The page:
Here's how I think about

and

.

The in-sample performance

is how well you have converged on a solution to your given data.

in our notation. The given data is a *sample* of the real world domain on which

is defined. Therefore the in-sample performance of

is how well it works on the data set (how much is

).

The out-of-sample performance

, is how well

works on the rest of the world (not in our tiny sample). We have seen in several of the problems that we can estimate it by generating a whole new data set (often with many more sample points) and compare the performance of our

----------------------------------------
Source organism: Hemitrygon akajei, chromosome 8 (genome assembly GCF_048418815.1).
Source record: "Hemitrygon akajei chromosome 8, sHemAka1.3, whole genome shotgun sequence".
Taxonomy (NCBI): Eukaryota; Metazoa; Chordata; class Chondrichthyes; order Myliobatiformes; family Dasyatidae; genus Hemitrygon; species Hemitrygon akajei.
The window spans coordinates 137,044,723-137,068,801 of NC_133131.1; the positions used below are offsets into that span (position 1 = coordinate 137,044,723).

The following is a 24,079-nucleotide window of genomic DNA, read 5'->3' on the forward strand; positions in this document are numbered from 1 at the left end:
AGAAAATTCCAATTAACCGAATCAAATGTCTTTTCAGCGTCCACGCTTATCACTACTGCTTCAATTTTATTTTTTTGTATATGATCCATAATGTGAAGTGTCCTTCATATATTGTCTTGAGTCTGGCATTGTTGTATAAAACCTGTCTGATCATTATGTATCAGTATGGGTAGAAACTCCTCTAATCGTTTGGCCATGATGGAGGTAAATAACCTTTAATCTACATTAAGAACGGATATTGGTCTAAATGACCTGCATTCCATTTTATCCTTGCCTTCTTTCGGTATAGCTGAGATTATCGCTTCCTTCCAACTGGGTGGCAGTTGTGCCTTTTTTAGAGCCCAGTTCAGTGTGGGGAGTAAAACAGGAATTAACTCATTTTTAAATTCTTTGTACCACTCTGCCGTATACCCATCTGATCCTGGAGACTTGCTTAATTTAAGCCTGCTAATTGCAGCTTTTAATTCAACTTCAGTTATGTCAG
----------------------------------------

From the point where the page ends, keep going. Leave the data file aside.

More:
with the performance of the made up

.

Of course in a real situation we won't have

, only the knowledge(belief!?) that it exists. That's why we need the Hoeffding inequality, so we can at least bound

.